In the spring of 2017, a study was published in the revered New England Journal of Medicine that found CBD reduced the number of convulsive seizures in children with Dravet syndrome, a severe and often fatal form of epilepsy. 
In the study, which involved 120 patients ranging in age from nearly 2 to 18 years, the decrease in the number of convulsive seizures was 23 percentage points greater than the decrease in seizures among children taking a placebo.
While the lead author of the study, Dr. Orrin Devinsky, director of NYU Langone’s Comprehensive Epilepsy Center, said CBD is “not a panacea” for children with Dravet syndrome, the findings are significant because, like FIRES, existing epilepsy medications usually don’t work on the disorder.
“After 3,800 years of cannabis use for epilepsy … we finally have solid evidence.”
The study was funded by GW Pharmaceuticals, a drug company that is researching and developing CBD-based anti-epileptic drugs. 
Other research funded by GW Pharmaceuticals shows that CBD oil is effective at lessening the number of seizures in people with a rare form of epilepsy known as Lennox-Gastaut syndrome (LGS), which usually starts in children between the ages of 3-5.
The findings of the study were published April 18, 2017, and were presented at the American Academy of Neurology 2017 Annual Meeting in Boston.
LGS can be caused by any number of things, including brain malformation, severe head injury, central nervous system infection, and an inherited degenerative or metabolic condition. No cause is found for the disorder in up to 30% of cases.
Patients with LGS typically experience multiple types of seizures, including “drop seizures,” which are usually very brief atonic seizures that involve the muscles suddenly going limp resulting in head nods, loss of posture, and falling to the ground.
The study involved 225 patients with LGS, with a mean age of 16 years. Thirty percent of the patients were adults. The participants experienced 8 or more drop seizures over the course of a 4-week baseline period, with failure of at least one anti-epileptic medication.
Among the volunteers in the study, a median of 6 anti-epileptic drugs had failed, and the participants were currently taking a median of 3 anti-epileptic medicines.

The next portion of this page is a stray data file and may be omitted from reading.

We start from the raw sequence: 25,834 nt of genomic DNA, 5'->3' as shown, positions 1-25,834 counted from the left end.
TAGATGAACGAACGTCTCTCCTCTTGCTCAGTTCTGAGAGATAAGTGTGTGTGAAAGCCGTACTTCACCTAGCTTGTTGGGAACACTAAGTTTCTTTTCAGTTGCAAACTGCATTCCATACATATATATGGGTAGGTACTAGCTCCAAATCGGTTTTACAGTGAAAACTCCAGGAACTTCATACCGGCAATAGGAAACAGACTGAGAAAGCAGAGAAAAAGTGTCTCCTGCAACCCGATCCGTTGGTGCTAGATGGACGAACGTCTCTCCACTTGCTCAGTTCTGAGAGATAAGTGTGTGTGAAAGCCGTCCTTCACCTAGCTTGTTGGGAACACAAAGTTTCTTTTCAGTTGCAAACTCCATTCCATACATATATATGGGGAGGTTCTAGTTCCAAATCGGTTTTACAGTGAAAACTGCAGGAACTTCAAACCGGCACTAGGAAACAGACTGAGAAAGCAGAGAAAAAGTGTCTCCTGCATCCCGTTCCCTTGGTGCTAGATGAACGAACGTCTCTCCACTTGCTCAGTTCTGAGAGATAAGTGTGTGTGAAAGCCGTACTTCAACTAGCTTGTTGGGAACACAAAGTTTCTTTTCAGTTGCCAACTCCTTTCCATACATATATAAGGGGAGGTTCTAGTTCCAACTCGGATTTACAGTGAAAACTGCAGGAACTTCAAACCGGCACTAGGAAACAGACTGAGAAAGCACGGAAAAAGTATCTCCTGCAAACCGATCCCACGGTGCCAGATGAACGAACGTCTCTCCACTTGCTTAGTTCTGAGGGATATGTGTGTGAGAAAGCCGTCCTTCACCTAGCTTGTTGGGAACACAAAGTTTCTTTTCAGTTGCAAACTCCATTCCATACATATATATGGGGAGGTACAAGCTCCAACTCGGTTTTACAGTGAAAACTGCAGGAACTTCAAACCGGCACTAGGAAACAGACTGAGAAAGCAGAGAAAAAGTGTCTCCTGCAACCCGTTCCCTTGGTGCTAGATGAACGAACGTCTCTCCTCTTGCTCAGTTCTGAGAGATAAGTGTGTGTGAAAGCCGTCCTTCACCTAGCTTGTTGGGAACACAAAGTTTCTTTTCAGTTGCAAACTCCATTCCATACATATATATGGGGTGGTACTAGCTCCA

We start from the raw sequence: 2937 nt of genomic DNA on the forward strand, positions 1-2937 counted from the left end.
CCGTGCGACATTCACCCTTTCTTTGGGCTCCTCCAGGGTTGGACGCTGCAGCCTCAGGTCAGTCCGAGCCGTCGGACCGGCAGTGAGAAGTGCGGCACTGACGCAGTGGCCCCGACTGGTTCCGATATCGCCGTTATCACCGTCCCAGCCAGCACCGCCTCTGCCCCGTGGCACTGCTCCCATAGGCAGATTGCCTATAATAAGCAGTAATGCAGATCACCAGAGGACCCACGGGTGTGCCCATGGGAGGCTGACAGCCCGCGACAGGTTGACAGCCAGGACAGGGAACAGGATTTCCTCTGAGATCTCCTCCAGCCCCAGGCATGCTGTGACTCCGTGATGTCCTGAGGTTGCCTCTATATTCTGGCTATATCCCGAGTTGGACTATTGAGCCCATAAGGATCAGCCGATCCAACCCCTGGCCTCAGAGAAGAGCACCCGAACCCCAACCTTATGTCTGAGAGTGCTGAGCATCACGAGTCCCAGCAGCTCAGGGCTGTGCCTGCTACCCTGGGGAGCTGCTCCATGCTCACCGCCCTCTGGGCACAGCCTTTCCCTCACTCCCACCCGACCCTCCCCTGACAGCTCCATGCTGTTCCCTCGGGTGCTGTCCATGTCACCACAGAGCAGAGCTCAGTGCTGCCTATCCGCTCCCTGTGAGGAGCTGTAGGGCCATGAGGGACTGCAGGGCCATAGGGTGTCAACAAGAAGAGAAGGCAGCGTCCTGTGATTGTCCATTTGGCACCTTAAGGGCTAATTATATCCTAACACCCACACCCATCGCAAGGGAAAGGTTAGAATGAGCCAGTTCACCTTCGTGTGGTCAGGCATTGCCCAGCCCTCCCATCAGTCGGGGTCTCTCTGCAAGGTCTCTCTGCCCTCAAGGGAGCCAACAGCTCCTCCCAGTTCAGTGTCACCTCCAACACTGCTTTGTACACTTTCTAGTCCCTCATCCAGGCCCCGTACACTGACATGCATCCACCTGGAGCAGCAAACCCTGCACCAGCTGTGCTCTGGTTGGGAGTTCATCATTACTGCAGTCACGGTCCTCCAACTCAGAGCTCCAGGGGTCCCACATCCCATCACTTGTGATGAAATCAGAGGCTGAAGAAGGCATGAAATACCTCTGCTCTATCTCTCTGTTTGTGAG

Patients who were given 20 mg/kg of CBD oil saw a 42% decline in drop seizures, and those who received 19 mg/kg of CBD saw a 37% reduction.
In total, 66% of the patients who took the lower dose of CBD and 57% of participants who took the higher dose reported an improvement in their overall condition compared with 44% for placebo.
Many of the study volunteers experienced adverse effects; however, lead researcher Anup Patel, MD, associate professor of neurology and pediatrics, Nationwide Children’s Hospital and The Ohio State University Medical Center, Columbus, noted:
“This is a very sick population of patients and they often have other problems.”
Most of the adverse effects were minor, and no one died during the trial. Additionally, the Epilepsy Foundation points out that CBD can interact with some anti-epileptic medicines.
The “Official” Word
In case you were wondering, the Epilepsy Foundation acknowledges that CBD “has shown some positive effects on certain body systems and may potentially affect seizures.” The group states on its website:
“The Epilepsy Foundation is committed to supporting physician-directed care and to exploring and advocating for all potential treatment options, including medical cannabis and cannabidiol (CBD). We support lifting federal barriers to research on cannabis and CBD and support access to these potential therapies, through state-regulated programs, for individuals when other treatment options have failed. If a patient and their health care team feel that the potential benefits of medical cannabis for uncontrolled epilepsy outweigh the risks, then the patient should have safe, legal access to medical cannabis.” 
The Epilepsy Foundation goes on to say that “some people living with uncontrolled seizures have reported beneficial effects and reduced seizure activity when using medical cannabis, especially strains rich in CBD, or CBD.”
 KVOA Tucson
 The Denver Post